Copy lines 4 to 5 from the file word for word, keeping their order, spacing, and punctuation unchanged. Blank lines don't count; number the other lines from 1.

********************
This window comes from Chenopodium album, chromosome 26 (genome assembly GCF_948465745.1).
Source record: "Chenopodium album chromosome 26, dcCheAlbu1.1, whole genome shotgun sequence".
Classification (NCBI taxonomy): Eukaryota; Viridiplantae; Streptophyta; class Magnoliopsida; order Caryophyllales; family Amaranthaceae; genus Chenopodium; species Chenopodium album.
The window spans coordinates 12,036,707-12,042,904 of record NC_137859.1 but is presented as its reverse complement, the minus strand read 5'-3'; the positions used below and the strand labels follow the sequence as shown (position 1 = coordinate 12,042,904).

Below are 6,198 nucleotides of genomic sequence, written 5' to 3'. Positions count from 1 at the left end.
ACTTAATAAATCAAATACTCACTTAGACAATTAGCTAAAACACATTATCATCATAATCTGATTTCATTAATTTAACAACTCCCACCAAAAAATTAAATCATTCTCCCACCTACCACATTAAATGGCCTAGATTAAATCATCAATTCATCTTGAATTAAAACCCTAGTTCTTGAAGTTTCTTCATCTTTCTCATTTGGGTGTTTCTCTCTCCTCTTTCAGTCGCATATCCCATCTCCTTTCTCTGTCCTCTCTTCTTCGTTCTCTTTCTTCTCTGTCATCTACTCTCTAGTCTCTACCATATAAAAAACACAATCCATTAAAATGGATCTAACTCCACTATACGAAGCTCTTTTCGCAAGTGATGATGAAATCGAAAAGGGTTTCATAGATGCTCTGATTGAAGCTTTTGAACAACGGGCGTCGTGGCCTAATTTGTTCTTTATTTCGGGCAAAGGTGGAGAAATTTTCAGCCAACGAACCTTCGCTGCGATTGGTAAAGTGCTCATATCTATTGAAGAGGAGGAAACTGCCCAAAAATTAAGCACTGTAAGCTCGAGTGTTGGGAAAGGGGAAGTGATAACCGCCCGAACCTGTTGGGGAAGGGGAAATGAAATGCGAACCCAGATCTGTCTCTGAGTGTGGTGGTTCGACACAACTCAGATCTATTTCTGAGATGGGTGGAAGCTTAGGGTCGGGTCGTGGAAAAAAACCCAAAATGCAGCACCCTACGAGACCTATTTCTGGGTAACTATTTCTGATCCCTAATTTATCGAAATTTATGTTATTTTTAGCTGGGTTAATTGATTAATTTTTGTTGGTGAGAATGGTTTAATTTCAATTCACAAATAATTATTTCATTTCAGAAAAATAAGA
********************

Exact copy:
The window spans coordinates 12,036,707-12,042,904 of record NC_137859.1 but is presented as its reverse complement, the minus strand read 5'-3'; the positions used below and the strand labels follow the sequence as shown (position 1 = coordinate 12,042,904).

Below are 6,198 nucleotides of genomic sequence, written 5' to 3'. Positions count from 1 at the left end.